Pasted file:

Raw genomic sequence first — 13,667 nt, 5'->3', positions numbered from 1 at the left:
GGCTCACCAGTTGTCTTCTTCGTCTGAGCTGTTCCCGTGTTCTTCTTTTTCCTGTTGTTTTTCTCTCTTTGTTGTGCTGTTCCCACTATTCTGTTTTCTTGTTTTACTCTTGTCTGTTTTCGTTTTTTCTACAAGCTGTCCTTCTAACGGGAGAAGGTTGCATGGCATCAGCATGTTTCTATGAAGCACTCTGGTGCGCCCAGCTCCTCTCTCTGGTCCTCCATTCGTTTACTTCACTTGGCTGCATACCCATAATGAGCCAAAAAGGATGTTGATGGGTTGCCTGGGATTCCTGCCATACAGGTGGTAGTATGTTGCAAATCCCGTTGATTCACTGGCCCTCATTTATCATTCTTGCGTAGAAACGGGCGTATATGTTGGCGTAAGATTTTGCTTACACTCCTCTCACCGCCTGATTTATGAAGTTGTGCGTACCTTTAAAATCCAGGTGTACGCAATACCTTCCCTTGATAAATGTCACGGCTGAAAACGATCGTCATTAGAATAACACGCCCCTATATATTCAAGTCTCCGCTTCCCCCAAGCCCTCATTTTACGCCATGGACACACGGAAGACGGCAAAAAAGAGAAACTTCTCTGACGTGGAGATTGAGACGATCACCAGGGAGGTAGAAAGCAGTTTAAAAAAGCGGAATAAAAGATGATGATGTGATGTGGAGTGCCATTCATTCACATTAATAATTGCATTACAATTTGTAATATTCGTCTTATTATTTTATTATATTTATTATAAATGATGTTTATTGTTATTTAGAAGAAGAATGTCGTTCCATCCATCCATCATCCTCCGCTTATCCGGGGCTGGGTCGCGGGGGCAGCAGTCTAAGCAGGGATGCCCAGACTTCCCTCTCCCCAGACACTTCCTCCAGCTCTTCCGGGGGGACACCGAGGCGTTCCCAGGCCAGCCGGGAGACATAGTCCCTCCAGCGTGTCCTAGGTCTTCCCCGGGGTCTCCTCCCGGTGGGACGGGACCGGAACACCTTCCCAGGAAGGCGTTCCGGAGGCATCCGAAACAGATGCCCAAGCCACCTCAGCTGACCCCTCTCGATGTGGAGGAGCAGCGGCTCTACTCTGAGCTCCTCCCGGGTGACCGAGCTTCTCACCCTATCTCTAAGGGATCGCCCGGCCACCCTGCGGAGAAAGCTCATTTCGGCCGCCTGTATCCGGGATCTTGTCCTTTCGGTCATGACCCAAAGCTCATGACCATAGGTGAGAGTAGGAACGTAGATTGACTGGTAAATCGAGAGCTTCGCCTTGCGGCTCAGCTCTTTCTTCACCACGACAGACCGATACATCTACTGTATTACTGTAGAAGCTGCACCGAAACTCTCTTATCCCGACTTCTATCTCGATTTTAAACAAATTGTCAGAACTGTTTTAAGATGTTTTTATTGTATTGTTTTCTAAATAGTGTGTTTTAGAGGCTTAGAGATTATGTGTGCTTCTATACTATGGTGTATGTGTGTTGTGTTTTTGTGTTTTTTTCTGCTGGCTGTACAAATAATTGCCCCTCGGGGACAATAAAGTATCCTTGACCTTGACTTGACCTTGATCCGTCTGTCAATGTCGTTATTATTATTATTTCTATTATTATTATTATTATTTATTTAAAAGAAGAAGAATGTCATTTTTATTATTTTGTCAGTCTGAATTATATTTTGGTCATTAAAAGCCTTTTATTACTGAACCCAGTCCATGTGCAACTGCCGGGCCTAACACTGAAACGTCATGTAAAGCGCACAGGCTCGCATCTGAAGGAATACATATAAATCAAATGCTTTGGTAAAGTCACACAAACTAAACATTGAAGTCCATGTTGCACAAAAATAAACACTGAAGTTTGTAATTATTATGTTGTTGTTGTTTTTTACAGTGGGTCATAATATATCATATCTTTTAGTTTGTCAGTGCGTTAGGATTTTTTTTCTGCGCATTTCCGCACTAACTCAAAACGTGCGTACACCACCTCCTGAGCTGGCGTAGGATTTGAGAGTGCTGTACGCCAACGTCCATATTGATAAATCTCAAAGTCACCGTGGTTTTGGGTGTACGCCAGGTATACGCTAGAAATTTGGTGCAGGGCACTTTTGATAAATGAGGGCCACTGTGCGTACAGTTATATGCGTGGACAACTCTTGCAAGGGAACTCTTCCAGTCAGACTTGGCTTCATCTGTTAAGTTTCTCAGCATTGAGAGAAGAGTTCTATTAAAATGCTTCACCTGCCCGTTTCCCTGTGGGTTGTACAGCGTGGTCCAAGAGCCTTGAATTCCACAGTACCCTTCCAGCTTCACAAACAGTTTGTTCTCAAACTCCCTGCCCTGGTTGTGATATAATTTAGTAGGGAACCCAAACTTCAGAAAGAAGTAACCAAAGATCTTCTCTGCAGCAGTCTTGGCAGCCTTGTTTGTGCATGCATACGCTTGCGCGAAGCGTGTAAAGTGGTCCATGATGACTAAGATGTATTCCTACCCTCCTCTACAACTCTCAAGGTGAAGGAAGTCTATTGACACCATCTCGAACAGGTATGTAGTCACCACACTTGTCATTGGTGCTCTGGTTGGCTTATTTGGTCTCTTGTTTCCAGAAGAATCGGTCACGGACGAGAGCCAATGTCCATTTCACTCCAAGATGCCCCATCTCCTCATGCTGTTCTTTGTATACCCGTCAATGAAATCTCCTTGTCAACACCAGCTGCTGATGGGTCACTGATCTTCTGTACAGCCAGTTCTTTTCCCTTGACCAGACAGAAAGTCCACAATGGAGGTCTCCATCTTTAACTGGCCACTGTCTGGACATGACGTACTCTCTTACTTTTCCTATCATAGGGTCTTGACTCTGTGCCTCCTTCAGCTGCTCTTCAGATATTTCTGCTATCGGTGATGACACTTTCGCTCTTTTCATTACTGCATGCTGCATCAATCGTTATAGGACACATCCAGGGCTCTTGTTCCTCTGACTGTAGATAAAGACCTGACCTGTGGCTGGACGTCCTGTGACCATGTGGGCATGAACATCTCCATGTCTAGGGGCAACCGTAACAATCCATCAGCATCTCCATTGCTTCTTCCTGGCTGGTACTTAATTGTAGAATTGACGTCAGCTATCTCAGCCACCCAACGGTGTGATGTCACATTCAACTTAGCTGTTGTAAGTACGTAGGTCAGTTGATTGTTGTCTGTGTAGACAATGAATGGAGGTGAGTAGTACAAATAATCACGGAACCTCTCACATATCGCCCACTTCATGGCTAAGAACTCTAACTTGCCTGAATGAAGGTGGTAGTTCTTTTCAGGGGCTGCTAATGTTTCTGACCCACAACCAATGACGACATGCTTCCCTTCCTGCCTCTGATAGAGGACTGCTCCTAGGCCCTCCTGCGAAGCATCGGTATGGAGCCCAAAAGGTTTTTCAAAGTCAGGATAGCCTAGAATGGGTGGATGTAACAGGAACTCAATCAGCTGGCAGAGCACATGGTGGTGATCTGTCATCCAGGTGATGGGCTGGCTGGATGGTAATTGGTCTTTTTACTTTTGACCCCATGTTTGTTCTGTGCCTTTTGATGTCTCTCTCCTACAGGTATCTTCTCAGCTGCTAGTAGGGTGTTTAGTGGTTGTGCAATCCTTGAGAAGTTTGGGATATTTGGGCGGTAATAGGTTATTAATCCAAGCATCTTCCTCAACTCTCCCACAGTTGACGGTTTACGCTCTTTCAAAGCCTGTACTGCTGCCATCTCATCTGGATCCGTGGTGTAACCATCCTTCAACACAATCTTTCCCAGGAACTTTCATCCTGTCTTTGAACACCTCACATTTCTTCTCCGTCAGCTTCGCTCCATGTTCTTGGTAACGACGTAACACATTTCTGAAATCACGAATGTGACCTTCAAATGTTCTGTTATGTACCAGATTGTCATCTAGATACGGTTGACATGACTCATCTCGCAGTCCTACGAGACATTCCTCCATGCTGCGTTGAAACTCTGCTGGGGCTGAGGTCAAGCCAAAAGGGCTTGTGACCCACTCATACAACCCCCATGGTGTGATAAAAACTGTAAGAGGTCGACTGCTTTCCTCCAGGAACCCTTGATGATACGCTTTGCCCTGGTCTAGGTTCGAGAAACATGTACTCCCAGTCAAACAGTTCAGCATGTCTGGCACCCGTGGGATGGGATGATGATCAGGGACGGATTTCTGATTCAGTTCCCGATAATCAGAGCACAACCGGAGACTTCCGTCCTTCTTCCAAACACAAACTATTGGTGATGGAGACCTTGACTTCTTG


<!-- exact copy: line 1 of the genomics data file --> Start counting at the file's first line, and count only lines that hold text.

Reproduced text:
Raw genomic sequence first — 13,667 nt, 5'->3', positions numbered from 1 at the left: